Fri., Nov. 2

Before class: Study Interaction, pp. 69-72 (Annie Ernaux, « Les armoires vides » (extrait). In class: (1) Miquel, Vocabulaire progressif, pp. 50-51. (2) Discussion of Ernaux.

Mon., Nov. 5

Before class: (1) Study Interaction, Chapter 4, pp. 118-25, and do the related exercises on the iLrn website. Be prepared to discuss the « Réflexions » questions. (2) Your fifth composition is due in class (see below.) In class: (1) Miquel, Vocabulaire progressif, pp. 52-53.

Wed., Nov. 7

Before class: (1) Study Interaction, Chapter 4, pp. 126-34, and do the related exercises on the iLrn website. Be prepared to discuss the « Réflexions » questions. In class: (1) Miquel, Vocabulaire progressif, pp. 54-55.

Fri., Nov. 9

Before class: Study Interaction, pp. 113-16 (Arthur Rimbaud, « Roman ». In class: (1) Miquel, Vocabulaire progressif, pp. 56-57. (2) Discussion of Rimbaud.

Mon., Nov. 12

Before class: (1) Study Interaction, Chapter 4, pp. 134-46, and do the related exercises on the iLrn website. Be prepared to discuss the « Réflexions » questions. (2) The revised, corrected version of your fifth composition is due in class. In class: (1) Miquel, Vocabulaire progressif, pp. 58-59.

Wed., Nov. 14

Before class: (1) Study Interaction, Chapter 4, pp. 147-51, and do the related exercises on the iLrn website. Be prepared to discuss the « Réflexions » questions. In class: (1) Miquel, Vocabulaire progressif, pp. 60-61.

Fri., Nov. 16

Before class: Study Interaction, pp. 153-56 (Jean-Philippe Toussaint, « La Télévision » (extrait). In class: (1) Miquel, Vocabulaire progressif, pp. 62-63. (2) Discussion of Toussaint.

Mon., Nov. 19

Before class: (1) Study Interaction, Chapter 5, pp. 158-62, and do the related exercises on the iLrn website. Be prepared to discuss the « Réflexions » questions. (2) Your sixth composition is due in class (see below.) In class: (1) Miquel, Vocabulaire progressif, pp. 64-65.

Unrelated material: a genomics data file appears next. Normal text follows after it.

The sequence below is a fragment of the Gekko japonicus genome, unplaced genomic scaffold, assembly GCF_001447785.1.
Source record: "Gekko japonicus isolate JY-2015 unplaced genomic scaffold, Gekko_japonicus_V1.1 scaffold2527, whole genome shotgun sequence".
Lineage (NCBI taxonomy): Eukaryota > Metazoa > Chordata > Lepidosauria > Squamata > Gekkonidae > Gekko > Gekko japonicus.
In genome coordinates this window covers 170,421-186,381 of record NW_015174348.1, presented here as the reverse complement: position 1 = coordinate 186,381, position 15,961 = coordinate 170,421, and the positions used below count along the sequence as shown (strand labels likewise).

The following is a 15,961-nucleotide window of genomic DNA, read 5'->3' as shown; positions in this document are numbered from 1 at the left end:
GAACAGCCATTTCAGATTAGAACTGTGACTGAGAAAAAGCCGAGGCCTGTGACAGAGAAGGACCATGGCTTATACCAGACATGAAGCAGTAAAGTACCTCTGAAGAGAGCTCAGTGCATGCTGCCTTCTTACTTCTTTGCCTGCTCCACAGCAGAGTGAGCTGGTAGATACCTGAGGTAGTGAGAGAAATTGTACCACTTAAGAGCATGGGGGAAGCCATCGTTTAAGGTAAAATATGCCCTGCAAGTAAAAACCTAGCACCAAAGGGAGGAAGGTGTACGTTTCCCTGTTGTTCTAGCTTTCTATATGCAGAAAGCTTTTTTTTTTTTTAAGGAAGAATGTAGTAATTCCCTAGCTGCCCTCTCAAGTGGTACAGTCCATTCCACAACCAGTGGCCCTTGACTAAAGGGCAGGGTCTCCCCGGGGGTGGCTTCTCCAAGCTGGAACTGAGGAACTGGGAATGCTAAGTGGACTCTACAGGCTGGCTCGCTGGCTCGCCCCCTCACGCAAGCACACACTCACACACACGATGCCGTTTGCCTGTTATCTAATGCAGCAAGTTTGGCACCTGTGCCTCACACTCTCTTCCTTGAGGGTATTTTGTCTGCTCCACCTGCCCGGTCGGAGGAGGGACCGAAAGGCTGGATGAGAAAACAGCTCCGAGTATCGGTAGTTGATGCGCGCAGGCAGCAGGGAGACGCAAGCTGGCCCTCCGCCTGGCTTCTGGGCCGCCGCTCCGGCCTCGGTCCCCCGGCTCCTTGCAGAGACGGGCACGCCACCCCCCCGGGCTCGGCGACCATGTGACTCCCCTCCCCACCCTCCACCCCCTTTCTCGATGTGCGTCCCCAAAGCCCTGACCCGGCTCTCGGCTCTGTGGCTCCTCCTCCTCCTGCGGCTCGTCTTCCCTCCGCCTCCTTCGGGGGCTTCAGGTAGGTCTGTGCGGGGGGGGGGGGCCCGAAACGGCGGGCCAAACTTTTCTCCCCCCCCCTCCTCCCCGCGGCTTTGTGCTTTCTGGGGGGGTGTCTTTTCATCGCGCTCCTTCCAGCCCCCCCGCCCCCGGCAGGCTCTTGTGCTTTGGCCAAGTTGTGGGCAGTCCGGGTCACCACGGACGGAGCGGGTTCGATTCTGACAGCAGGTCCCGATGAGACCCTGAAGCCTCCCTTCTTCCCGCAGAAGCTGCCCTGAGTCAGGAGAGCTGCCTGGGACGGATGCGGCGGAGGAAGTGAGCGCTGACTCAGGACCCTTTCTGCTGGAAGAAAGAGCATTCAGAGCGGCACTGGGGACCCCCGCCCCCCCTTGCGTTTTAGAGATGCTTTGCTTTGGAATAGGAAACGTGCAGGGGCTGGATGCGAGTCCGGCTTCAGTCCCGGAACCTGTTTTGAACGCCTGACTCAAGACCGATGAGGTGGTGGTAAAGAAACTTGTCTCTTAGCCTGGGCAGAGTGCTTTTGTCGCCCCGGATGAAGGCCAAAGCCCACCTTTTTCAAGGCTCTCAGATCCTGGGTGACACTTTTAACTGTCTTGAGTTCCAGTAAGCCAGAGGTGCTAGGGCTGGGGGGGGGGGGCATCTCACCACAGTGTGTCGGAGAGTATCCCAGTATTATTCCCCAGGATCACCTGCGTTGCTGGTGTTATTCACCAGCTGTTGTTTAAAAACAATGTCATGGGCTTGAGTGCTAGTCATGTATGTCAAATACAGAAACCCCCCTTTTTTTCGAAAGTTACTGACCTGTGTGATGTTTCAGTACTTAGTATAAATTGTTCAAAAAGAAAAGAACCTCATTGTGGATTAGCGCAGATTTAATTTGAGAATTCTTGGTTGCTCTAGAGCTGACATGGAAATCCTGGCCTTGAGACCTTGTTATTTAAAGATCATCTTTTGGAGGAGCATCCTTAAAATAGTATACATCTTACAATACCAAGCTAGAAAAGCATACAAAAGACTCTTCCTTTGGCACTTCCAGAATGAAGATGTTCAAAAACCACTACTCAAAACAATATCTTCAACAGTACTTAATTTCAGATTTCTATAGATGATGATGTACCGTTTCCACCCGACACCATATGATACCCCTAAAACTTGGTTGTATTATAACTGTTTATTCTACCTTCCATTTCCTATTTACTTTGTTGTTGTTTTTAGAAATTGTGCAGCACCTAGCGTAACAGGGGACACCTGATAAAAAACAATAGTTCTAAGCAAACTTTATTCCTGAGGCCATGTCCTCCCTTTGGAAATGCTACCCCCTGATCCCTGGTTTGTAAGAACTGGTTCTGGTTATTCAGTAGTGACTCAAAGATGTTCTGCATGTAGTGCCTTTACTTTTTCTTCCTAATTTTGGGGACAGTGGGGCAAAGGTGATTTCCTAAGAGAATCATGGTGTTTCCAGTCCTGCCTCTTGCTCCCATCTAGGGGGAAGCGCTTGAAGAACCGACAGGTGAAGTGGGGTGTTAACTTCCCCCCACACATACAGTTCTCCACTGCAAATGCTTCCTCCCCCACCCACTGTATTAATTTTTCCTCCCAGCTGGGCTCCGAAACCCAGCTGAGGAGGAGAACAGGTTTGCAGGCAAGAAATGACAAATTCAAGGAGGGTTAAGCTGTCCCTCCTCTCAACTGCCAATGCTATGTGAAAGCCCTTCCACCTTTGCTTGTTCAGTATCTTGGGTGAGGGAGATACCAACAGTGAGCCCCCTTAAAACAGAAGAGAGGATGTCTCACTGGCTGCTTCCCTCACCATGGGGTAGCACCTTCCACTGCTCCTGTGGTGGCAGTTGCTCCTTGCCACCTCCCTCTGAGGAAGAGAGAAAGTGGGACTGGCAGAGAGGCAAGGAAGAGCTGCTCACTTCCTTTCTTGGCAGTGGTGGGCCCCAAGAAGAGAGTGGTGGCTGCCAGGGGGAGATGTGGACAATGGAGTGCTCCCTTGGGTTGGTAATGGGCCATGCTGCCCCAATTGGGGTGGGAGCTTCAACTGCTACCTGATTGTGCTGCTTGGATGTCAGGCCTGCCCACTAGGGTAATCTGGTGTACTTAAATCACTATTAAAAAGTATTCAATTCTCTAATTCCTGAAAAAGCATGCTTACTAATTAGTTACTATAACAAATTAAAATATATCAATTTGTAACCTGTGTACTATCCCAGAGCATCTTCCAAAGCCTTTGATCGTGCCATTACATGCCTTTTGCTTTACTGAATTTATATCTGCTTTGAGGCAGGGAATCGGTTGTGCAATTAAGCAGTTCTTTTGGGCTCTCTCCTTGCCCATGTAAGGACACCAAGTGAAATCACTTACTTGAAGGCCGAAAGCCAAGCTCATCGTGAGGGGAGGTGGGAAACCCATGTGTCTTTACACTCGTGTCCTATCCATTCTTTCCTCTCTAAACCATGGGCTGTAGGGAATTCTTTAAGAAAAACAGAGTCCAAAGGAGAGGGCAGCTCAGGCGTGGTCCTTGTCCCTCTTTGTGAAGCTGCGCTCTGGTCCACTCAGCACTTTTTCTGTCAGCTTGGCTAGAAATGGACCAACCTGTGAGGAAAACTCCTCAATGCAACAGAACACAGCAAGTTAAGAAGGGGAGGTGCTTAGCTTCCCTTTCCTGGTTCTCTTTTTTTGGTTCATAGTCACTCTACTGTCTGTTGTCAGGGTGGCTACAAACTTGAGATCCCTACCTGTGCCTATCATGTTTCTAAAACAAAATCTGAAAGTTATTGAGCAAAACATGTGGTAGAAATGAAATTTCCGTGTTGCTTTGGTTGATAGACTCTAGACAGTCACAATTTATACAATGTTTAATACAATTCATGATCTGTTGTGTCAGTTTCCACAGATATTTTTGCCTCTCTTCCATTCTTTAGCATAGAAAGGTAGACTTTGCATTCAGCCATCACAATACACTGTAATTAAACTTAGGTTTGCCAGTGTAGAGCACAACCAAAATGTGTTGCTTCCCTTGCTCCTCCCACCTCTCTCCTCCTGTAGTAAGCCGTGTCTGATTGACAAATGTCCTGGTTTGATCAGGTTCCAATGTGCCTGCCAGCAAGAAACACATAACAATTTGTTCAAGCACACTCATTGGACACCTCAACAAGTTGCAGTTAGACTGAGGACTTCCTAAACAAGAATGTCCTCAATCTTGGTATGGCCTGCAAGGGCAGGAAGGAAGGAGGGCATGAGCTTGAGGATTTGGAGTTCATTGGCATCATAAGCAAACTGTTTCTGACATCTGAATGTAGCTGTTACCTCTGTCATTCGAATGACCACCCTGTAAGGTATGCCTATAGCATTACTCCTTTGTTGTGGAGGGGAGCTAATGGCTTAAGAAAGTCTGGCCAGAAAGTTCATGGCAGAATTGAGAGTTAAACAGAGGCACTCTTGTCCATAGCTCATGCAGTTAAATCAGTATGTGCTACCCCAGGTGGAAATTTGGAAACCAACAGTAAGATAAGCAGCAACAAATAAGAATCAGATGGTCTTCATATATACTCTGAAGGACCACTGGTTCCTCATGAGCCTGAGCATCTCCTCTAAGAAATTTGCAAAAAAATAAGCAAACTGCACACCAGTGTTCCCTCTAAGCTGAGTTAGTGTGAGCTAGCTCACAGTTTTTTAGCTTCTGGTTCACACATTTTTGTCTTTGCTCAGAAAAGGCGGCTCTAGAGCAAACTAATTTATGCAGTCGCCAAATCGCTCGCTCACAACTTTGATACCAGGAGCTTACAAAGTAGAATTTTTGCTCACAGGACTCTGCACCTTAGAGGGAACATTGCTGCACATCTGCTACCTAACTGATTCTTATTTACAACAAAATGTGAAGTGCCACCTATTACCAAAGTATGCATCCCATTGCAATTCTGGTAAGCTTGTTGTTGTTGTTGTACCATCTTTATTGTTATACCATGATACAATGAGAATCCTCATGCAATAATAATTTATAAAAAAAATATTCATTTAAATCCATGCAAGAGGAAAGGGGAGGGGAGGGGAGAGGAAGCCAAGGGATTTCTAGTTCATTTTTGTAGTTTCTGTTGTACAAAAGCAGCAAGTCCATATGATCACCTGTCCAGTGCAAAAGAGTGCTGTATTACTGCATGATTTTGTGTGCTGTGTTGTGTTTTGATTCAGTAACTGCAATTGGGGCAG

Wed., Nov. 21

Before class: (1) Study Interaction, Chapter 5, pp. 162-74, and do the related exercises on the iLrn website. Be prepared to discuss the « Réflexions » questions. In class: (1) Miquel, Vocabulaire progressif, pp. 66-67.

Fri., Nov. 23

THANKSGIVING BREAK.

Mon., Nov. 26

Before class: (1) Study Interaction, Chapter 5, pp. 175-82, and do the related exercises on the iLrn website. Be prepared to discuss the « Réflexions » questions. (2) The revised, corrected version of your sixth composition is due in class. In class: (1) Miquel, Vocabulaire progressif, pp. 68-69.

Wed., Nov. 28

Before class: (1) Study Interaction, Chapter 5, pp. 183-87, and do the related exercises on the iLrn website. Be prepared to discuss the « Réflexions » questions. In class: (1) Miquel, Vocabulaire progressif, pp. 70-71.

Fri., Nov. 30

Before class: Study Interaction, pp. 189-91 (Albert Camus, « La peste » (extrait). In class: (1) Miquel, Vocabulaire progressif, pp. 72-73. (2) Discussion of Camus.

Mon., Dec. 3

In class: (1) Miquel, Vocabulaire progressif, pp. 74-75. (2) In-class presentations. (3) Review for final.

Wed., Dec. 5

In class: (1) Miquel, Vocabulaire progressif, pp. 76-77. (2) In-class presentations. (3) Review for final.

Fri., Dec. 7

In class: (1) Miquel, Vocabulaire progressif, pp. 78-79. (2) In-class presentations. (3) Review for final.

QUIA homework schedule